17:26 GMT06 May 2021
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    The US Air Force’s F-35s and A-10s engaged in a flyoff recently to determine which airframe is superior in providing close air support – and there is a growing anxiety that the competition has been distorted to make the F-35 look better at this type of mission than it really is.

    Critics are skeptical because the Air Force has hidden the exercises from public review and, according to a Wednesday report by Popular Mechanics, the service branch is "also heavily skewing the testing to ensure the new F-35 is presented in the best possible light."

    The F-35A's intended fate, to replace the F-16 Viper as the US Air Force's de facto fighter-bomber, has not been contested since the aircraft has gone into production, with service officials doubling down on the promise of the F-35 despite high costs, missed deadlines and a constant stream of technical difficulties. The F-35A and F-16 are both single-engine, single-seat aircraft as well, making the replacement of the F-16 fleet with the Air Force's F-35As a logical one.

    What has been controversial, though, is the argument that the F-35 can replace the A-10 Warthog for close air support. As Popular Mechanics notes, close air support missions require a plane to function basically as a flying form of artillery, something the A-10 is ideally suited for with its 20-foot-long Gatling-type autocannon jutting out beneath the aircraft's nose.

    The stealthy, high-tech F-35 may have a lot of new capabilities that other US Air Force aircraft lack, but it is certainly not tailored to what the A-10 does when it slowly roams through airspace near battlefields, remaining stationed and ready for combat for prolonged periods.

    Indeed, the A-10 was built for the specified purpose of conducting close air support. As RIA Novosti's military observer Andrei Kotz pointed out, "the experience of the armed conflicts of the second half of the 20th century (and the first wars of the 21st) has actually demonstrated that these simple, slow and unpretentious aircraft are able to perform missions where much more advanced, expensive and modern aircraft have proven useless." The A-10 is right there with Russia's Su-25 Grach (‘Rook'), Brazil's EMB-314 Super Tucano and Europe's Dassault/Dornier Alpha jet as one of the most formidable close air support aircraft in the world, as Sputnik News has reported.

    The Project on Government Oversight obtained a copy of test results for one flyoff already conducted between the A-10 and F-35 for the supposed purpose of finding out which aircraft is best suited for air interdiction on a battlefield. The drills took place from July 5 to July 8 at US Marine Corps Air Station Yuma in southern Arizona and Naval Air Weapons Station China Lake in California.

    The test scenarios favored the F-35 over the A-10 in a variety of ways, POGO found, including egregious oversights such as not consulting any Army or Marine units. "Since the services fighting on the ground have a primary interest in effective close air support, excluding them from this process borders on negligence," the watchdog reported July 10.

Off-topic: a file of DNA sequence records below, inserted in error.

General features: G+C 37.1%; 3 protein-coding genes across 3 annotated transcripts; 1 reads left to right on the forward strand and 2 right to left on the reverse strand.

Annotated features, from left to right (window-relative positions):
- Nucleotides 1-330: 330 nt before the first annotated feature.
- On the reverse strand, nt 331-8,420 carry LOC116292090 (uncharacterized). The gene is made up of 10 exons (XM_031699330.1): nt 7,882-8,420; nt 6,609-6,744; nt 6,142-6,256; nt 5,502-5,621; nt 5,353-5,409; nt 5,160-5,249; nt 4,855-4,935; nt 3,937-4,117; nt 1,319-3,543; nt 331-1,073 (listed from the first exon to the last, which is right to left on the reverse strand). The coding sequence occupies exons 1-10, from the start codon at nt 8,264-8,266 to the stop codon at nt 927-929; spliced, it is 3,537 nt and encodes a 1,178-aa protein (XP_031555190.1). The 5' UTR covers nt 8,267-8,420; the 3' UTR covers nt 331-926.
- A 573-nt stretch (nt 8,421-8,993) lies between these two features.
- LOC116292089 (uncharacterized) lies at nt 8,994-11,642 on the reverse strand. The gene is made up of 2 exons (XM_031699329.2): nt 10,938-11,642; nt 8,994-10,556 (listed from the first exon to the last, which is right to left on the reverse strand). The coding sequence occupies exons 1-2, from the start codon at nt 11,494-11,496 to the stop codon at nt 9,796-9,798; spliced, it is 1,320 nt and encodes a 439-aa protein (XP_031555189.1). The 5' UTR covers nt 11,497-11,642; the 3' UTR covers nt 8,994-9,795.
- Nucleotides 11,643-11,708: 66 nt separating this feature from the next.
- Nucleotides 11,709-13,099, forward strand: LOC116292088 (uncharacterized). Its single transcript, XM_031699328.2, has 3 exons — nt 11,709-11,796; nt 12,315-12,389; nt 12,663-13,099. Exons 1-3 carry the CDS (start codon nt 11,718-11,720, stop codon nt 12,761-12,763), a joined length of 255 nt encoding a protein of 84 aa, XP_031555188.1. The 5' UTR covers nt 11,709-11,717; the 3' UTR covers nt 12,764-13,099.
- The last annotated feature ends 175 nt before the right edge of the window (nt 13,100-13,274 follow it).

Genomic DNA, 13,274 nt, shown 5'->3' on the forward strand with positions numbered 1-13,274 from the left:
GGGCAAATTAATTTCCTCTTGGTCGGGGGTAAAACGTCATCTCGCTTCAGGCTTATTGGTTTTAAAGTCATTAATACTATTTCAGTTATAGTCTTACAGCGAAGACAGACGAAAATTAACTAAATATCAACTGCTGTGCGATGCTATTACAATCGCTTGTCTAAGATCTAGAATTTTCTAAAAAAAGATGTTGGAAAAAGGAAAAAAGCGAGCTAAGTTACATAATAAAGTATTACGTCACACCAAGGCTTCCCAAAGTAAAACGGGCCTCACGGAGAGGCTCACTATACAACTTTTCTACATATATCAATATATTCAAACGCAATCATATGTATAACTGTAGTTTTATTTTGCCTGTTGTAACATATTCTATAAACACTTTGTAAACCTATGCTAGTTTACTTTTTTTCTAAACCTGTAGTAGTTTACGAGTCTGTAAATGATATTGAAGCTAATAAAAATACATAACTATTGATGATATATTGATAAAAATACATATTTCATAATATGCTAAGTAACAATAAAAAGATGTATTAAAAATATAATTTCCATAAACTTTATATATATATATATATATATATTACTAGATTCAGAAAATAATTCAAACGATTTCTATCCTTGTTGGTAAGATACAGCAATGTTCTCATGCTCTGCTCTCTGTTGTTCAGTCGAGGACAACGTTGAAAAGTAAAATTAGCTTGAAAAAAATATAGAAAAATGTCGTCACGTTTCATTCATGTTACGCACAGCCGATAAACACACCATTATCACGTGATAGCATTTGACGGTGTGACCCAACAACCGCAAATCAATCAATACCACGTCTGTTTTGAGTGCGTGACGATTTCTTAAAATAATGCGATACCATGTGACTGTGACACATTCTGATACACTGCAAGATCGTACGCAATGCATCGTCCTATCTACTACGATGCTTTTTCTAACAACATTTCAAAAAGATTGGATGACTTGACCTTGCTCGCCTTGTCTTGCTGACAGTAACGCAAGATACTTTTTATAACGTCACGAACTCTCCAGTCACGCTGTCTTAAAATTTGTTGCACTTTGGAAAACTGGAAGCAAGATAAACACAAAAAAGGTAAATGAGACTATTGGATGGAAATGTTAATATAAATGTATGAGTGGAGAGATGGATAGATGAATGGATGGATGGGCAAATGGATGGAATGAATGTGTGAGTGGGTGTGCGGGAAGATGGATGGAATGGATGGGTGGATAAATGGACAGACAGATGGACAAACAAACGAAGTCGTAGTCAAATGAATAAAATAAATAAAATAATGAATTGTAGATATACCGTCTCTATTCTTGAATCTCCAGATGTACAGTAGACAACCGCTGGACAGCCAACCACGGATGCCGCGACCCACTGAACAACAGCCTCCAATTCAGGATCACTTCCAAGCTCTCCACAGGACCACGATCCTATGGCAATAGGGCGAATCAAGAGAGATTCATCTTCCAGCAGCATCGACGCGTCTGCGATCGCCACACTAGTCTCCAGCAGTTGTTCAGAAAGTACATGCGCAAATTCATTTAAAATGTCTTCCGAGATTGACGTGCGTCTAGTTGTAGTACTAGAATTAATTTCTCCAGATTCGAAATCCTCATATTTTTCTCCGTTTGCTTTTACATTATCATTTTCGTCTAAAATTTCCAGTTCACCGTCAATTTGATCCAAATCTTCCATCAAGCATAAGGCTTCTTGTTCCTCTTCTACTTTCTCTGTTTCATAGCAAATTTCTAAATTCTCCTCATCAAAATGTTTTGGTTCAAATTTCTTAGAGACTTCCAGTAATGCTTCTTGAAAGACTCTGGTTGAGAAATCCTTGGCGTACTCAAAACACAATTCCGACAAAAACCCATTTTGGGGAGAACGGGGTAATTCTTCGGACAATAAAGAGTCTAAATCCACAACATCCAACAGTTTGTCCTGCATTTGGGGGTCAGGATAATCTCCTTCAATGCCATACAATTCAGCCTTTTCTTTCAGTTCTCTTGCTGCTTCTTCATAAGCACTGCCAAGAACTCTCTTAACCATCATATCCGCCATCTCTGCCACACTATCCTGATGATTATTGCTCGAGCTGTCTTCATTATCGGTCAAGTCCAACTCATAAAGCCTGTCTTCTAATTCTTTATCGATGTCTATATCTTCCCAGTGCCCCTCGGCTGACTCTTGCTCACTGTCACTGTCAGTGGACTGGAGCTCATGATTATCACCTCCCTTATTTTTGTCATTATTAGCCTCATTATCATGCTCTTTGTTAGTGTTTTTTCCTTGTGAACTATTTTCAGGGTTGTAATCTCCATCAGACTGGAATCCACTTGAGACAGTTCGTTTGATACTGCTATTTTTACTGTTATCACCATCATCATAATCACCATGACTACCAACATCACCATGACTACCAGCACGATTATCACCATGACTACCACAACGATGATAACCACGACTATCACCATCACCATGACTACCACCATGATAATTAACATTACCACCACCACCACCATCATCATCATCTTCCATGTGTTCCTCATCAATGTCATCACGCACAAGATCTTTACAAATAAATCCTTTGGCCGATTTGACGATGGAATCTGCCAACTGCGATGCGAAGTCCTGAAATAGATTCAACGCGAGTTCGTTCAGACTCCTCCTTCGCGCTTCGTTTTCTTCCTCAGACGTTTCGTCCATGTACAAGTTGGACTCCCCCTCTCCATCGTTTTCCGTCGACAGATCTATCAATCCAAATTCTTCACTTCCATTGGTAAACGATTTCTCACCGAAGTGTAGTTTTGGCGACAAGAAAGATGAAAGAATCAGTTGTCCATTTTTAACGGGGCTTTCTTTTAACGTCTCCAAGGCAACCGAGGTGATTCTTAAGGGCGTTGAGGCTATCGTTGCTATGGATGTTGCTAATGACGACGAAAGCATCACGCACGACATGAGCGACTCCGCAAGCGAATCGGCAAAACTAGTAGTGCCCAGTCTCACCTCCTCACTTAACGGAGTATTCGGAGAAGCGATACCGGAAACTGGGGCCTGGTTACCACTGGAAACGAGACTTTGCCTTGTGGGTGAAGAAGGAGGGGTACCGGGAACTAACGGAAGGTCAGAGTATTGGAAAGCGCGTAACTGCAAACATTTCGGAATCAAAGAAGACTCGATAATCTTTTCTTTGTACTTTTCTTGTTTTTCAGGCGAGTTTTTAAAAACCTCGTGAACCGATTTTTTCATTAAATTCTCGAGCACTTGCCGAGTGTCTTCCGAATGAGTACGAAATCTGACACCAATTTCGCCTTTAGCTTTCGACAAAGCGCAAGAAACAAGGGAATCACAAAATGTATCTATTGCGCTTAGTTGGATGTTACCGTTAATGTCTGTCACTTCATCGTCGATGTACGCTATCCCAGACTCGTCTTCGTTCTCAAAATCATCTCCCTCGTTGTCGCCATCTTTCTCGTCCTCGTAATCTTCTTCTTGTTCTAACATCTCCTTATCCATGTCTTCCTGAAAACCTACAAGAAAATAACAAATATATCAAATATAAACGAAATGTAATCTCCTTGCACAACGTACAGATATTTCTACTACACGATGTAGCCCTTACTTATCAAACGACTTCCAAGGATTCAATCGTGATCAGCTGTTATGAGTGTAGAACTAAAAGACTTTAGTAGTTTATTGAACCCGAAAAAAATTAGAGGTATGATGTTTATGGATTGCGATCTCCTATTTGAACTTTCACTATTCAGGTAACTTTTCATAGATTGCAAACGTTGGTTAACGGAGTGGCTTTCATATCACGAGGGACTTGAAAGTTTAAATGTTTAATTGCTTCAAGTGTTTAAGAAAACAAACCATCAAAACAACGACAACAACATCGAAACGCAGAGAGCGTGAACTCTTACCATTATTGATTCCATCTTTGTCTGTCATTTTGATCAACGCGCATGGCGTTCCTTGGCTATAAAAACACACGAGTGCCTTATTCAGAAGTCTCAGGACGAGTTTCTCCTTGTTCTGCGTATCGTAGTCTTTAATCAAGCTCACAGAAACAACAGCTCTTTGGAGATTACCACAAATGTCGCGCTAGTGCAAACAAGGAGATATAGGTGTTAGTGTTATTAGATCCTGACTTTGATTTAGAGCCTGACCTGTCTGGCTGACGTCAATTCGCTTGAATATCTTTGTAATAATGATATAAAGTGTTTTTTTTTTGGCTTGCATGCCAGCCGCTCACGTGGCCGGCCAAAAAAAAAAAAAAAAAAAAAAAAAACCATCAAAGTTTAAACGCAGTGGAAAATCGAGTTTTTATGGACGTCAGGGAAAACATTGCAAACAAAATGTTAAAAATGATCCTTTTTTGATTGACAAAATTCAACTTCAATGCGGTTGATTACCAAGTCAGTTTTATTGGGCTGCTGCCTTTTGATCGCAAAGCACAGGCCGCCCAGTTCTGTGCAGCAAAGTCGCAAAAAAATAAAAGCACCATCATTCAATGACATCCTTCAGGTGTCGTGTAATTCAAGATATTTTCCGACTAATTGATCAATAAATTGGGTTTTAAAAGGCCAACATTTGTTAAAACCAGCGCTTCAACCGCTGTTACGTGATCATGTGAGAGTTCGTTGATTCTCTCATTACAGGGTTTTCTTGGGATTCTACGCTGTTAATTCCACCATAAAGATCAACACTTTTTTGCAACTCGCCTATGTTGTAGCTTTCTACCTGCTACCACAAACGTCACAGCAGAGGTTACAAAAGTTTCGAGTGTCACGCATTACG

Tactical Air Support Inc. was tapped by the Air Force to set up the flyoff, and, according to POGO's sources, who wished to remain anonymous because of the sensitivity of the subject, the Air Force's resident close air support expert, A-10 pilots and joint terminal ground attack controllers were never consulted while setting up the training course. Further, the F-35 Joint Strike Fighter Operational Test Team was also not consulted when designing the tests. "In other words, the test was designed by someone with a vested financial interest in the F-35 program, rather than by someone whose primary interest is its performance in combat," POGO noted.

    "The designers essentially created a laboratory demonstration to show how aircraft can hit non-moving targets in a sterile environment. This hardly represents the conditions when soldiers and Marines are locked in close combat with an enemy just yards away. In the worst-case, most urgent close-support scenario — the one in which these aircraft need to be tested — a small group of American soldiers are about to be overrun by a numerically superior enemy force with reinforcements too far away to help. Their only hope of survival is for an aircraft to appear overhead, raining deadly fire on the enemy soldiers, forcing them to take cover or retreat. Not one event during these four days of tests comes close to addressing or simulating this."

    All in all, the test was essentially a sham, according to the watchdog, which said: "Rather than telling us whether or not the F-35 can actually provide the kind of close support our ground forces need to survive and prevail, this grossly inadequate test has been designed to mislead."

    US Air Force officials and senior civilian service leaders can "undoubtedly" be expected to walk into the halls of power on Capitol Hill and proclaim, results in hand, that the "F-35 performed brilliantly, thus justifying bigger buys [of F-35 aircraft] and getting rid of the A-10 sooner," according to the report from POGO, which was produced by Dan Grazier, the watchdog's Jack Shanahan Military Fellow.

    F-35A, A-10, US Air Force, California, US, Arizona
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